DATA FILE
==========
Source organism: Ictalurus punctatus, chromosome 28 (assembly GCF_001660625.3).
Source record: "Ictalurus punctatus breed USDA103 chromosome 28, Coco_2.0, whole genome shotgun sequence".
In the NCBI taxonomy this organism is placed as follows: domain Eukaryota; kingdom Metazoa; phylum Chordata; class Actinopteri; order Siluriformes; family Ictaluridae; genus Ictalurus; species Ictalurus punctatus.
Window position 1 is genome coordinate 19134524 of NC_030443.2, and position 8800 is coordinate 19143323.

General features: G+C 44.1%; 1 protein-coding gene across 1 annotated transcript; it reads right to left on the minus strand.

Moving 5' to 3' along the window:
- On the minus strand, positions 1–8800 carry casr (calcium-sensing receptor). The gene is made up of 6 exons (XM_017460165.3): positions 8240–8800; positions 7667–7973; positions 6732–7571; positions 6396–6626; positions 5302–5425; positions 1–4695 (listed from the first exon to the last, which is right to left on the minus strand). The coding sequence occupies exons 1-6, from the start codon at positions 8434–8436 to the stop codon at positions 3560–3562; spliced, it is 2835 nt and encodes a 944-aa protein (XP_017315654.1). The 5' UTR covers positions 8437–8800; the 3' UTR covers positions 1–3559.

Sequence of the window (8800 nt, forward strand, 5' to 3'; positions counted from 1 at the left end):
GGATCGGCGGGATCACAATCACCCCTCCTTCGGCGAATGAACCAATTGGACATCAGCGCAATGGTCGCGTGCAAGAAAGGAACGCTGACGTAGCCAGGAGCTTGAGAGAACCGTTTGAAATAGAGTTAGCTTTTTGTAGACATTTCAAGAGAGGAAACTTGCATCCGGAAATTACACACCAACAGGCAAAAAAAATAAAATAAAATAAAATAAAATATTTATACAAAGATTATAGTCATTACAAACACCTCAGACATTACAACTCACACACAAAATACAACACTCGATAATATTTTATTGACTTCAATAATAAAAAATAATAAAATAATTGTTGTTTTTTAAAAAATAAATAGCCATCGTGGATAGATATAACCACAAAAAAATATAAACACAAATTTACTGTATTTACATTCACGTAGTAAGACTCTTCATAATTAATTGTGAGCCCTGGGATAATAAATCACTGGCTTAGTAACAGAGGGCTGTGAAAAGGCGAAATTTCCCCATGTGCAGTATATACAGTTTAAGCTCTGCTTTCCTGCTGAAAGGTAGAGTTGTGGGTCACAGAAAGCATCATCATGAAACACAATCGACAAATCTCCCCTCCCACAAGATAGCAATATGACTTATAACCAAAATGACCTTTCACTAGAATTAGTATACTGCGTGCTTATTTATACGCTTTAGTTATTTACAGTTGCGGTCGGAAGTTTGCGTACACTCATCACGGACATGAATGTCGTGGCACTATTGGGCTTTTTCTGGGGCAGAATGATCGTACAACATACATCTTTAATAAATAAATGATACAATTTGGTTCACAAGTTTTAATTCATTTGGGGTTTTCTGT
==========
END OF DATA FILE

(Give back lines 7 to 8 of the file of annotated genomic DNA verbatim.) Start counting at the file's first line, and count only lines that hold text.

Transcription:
- On the minus strand, positions 1–8800 carry casr (calcium-sensing receptor). The gene is made up of 6 exons (XM_017460165.3): positions 8240–8800; positions 7667–7973; positions 6732–7571; positions 6396–6626; positions 5302–5425; positions 1–4695 (listed from the first exon to the last, which is right to left on the minus strand). The coding sequence occupies exons 1-6, from the start codon at positions 8434–8436 to the stop codon at positions 3560–3562; spliced, it is 2835 nt and encodes a 944-aa protein (XP_017315654.1). The 5' UTR covers positions 8437–8800; the 3' UTR covers positions 1–3559.

Sequence of the window (8800 nt, forward strand, 5' to 3'; positions counted from 1 at the left end):